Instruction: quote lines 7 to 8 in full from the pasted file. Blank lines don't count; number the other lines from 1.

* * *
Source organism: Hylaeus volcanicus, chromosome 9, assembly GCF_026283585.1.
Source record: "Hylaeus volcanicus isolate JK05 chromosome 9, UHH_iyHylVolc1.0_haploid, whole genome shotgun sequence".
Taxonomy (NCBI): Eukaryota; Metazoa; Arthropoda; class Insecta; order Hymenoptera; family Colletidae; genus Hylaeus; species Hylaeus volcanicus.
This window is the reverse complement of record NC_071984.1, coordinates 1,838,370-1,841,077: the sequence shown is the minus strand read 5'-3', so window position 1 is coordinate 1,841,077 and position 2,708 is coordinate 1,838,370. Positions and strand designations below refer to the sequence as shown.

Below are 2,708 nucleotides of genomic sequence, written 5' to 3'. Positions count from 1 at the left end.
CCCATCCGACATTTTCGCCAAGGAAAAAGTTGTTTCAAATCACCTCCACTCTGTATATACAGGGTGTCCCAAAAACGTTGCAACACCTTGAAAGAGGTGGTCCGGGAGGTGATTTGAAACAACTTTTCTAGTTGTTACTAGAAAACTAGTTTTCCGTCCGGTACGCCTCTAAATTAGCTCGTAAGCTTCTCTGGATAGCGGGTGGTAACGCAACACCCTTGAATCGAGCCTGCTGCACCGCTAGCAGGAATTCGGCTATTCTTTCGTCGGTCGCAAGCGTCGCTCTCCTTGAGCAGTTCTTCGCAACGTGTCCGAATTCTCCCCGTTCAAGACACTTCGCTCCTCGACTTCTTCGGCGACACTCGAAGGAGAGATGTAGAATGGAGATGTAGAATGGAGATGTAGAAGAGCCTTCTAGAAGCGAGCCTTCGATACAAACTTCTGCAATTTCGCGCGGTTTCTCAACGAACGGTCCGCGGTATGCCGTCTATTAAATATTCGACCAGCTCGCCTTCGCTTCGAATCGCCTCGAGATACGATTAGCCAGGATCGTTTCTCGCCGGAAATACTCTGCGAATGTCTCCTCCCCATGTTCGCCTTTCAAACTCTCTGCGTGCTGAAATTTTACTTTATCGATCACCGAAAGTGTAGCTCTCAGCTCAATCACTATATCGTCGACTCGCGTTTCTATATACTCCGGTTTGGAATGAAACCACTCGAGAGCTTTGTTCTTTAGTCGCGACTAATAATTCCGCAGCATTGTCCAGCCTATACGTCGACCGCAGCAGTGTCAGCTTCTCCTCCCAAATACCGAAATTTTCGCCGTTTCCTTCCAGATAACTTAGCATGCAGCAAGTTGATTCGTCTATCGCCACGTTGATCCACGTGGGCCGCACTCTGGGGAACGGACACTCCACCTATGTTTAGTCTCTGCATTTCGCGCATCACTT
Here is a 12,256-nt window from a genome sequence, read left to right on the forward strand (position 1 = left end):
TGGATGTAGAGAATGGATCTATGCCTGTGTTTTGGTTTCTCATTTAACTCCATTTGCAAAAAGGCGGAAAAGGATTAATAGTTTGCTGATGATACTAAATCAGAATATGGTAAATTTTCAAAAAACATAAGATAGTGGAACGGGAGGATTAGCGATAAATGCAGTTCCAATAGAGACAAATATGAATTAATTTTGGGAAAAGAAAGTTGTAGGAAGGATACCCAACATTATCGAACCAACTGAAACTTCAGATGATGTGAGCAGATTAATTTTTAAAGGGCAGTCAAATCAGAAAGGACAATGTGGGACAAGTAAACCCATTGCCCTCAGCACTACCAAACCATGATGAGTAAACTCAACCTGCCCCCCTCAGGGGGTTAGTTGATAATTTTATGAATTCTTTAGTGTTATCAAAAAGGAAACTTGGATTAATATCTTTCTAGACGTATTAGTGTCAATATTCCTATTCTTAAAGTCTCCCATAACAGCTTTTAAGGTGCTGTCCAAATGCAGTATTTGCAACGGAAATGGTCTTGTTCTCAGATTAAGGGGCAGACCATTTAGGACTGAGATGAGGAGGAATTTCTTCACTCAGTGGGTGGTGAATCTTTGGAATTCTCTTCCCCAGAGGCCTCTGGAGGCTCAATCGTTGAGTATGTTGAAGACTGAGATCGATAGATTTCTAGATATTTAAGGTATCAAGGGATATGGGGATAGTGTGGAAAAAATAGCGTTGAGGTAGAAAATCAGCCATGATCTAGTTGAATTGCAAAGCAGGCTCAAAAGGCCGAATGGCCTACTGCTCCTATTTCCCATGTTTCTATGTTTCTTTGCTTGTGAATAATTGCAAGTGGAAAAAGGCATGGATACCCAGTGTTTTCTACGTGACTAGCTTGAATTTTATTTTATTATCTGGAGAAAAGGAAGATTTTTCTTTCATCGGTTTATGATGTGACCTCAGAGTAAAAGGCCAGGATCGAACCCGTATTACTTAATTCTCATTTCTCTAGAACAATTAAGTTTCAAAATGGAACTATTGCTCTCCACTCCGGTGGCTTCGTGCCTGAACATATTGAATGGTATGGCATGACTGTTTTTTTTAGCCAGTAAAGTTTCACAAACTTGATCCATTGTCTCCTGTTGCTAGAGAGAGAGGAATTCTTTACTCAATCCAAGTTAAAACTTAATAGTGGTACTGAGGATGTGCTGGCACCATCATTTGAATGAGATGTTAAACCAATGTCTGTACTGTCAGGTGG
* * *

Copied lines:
Here is a 12,256-nt window from a genome sequence, read left to right on the forward strand (position 1 = left end):
TGGATGTAGAGAATGGATCTATGCCTGTGTTTTGGTTTCTCATTTAACTCCATTTGCAAAAAGGCGGAAAAGGATTAATAGTTTGCTGATGATACTAAATCAGAATATGGTAAATTTTCAAAAAACATAAGATAGTGGAACGGGAGGATTAGCGATAAATGCAGTTCCAATAGAGACAAATATGAATTAATTTTGGGAAAAGAAAGTTGTAGGAAGGATACCCAACATTATCGAACCAACTGAAACTTCAGATGATGTGAGCAGATTAATTTTTAAAGGGCAGTCAAATCAGAAAGGACAATGTGGGACAAGTAAACCCATTGCCCTCAGCACTACCAAACCATGATGAGTAAACTCAACCTGCCCCCCTCAGGGGGTTAGTTGATAATTTTATGAATTCTTTAGTGTTATCAAAAAGGAAACTTGGATTAATATCTTTCTAGACGTATTAGTGTCAATATTCCTATTCTTAAAGTCTCCCATAACAGCTTTTAAGGTGCTGTCCAAATGCAGTATTTGCAACGGAAATGGTCTTGTTCTCAGATTAAGGGGCAGACCATTTAGGACTGAGATGAGGAGGAATTTCTTCACTCAGTGGGTGGTGAATCTTTGGAATTCTCTTCCCCAGAGGCCTCTGGAGGCTCAATCGTTGAGTATGTTGAAGACTGAGATCGATAGATTTCTAGATATTTAAGGTATCAAGGGATATGGGGATAGTGTGGAAAAAATAGCGTTGAGGTAGAAAATCAGCCATGATCTAGTTGAATTGCAAAGCAGGCTCAAAAGGCCGAATGGCCTACTGCTCCTATTTCCCATGTTTCTATGTTTCTTTGCTTGTGAATAATTGCAAGTGGAAAAAGGCATGGATACCCAGTGTTTTCTACGTGACTAGCTTGAATTTTATTTTATTATCTGGAGAAAAGGAAGATTTTTCTTTCATCGGTTTATGATGTGACCTCAGAGTAAAAGGCCAGGATCGAACCCGTATTACTTAATTCTCATTTCTCTAGAACAATTAAGTTTCAAAATGGAACTATTGCTCTCCACTCCGGTGGCTTCGTGCCTGAACATATTGAATGGTATGGCATGACTGTTTTTTTTAGCCAGTAAAGTTTCACAAACTTGATCCATTGTCTCCTGTTGCTAGAGAGAGAGGAATTCTTTACTCAATCCAAGTTAAAACTTAATAGTGGTACTGAGGATGTGCTGGCACCATCATTTGAATGAGATGTTAAACCAATGTCTGTACTGTCAGGTGG